The Irish franchisee of car and van rental firm Europcar has been acquired by its parent group for an estimated €26m. Since its Paris flotation last year the French rental group has targeted the purchase of its better-performing franchisees with a reported war-chest of around €500m available.
The company is active in 10 countries across Europe.
With estimated revenues of €50m, Europcar Ireland is viewed as one of the group’s leading franchised operations.
The main beneficiaries of the sale are Colm Menton and Eugene O’Reilly, the two main shareholders in Europcar Ireland, which was advised by Investec on the deal.
Mr Menton will stay in his role of chief executive and Europcar Group chief Caroline Parot yesterday expressed confidence that Mr Menton and his management team can drive the Irish division’s growth.
“This is also a great opportunity for us to strengthen our leadership in our core European market. We are particularly pleased as this is not only the second major franchisee acquisition we’ve announced since our IPO but also a promising investment into new mobility services,” she said.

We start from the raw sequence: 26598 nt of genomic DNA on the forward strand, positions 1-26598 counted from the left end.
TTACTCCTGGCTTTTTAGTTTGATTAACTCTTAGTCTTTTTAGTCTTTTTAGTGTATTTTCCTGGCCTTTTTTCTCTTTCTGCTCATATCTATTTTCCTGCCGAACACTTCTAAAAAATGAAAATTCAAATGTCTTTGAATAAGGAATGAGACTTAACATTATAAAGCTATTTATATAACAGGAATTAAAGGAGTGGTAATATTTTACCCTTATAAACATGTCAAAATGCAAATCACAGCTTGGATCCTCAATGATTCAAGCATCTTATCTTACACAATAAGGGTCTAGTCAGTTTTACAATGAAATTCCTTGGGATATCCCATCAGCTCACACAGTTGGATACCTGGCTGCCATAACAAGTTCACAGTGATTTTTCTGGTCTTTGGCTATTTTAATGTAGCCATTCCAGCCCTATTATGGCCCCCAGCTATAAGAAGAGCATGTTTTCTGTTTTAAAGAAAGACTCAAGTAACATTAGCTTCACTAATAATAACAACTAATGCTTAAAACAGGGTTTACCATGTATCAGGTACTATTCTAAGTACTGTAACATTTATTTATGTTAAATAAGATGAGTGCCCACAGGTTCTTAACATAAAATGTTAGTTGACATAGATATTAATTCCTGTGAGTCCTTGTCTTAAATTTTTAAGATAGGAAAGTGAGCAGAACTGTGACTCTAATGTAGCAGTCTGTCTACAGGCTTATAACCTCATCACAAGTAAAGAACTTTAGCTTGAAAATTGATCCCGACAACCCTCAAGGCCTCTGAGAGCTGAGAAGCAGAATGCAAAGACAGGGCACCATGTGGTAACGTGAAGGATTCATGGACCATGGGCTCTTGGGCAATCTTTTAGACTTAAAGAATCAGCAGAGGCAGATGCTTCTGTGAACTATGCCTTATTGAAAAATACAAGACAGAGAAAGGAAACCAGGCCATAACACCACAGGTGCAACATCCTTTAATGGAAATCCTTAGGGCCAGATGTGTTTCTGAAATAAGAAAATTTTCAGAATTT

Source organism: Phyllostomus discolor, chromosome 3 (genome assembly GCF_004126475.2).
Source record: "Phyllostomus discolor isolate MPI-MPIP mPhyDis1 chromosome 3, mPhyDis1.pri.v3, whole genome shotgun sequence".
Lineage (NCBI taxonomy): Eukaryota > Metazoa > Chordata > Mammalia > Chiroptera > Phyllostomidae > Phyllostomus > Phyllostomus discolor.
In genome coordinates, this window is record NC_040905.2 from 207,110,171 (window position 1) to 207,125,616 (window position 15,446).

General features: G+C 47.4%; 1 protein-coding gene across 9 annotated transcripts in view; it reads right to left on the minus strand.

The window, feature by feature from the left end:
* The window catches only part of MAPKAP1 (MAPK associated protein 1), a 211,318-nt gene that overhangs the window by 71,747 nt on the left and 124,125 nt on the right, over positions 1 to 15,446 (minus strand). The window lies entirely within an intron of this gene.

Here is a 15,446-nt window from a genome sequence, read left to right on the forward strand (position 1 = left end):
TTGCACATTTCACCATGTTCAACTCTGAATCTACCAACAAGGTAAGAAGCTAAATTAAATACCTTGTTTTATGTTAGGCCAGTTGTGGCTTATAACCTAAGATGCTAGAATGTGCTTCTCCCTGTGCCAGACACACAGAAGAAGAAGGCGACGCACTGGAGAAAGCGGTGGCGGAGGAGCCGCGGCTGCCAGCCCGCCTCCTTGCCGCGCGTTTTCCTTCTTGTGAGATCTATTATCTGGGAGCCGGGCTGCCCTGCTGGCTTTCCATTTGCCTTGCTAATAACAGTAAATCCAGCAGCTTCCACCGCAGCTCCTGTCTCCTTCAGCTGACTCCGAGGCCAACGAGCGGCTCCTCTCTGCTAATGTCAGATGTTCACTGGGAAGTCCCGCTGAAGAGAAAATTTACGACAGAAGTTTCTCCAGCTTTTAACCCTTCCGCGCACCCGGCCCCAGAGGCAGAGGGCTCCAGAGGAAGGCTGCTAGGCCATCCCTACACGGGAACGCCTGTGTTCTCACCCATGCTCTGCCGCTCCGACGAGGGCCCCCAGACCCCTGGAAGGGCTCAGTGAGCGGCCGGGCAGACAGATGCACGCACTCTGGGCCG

Europcar Ireland also owns the country’s largest car-sharing programme GoCar. That part of the business is expected to be nationwide by the end of the year.
Mr Menton said the new ownership arrangement will offer Europcar Ireland “a strong competitive advantage to continue our growth in Ireland and increase our market share”, saying that the move heralds the company’s next chapter of growth and development.
In a broker note, Deutsche Bank yesterday heralded the deal as “a good idea”, putting an estimated purchase price of €26m on the deal and saying it should be “materially value-enhancing”.
“We believe this [Europcar Ireland] is a high-performing franchisee, and for the purposes of our modelling use an assumption of earnings before interest, tax, depreciation, and amortisation, margins close to 13%.
"We would expect synergies — procurement, centralised back office, better yield management system — of a least 1-3 percentage points to drive this margin higher still, and with little incremental cost of achievement,” Deutsche said.
“Even if there are working capital requirements and costs to realising synergies, we would expect this deal to be materially value-enhancing,” it said.
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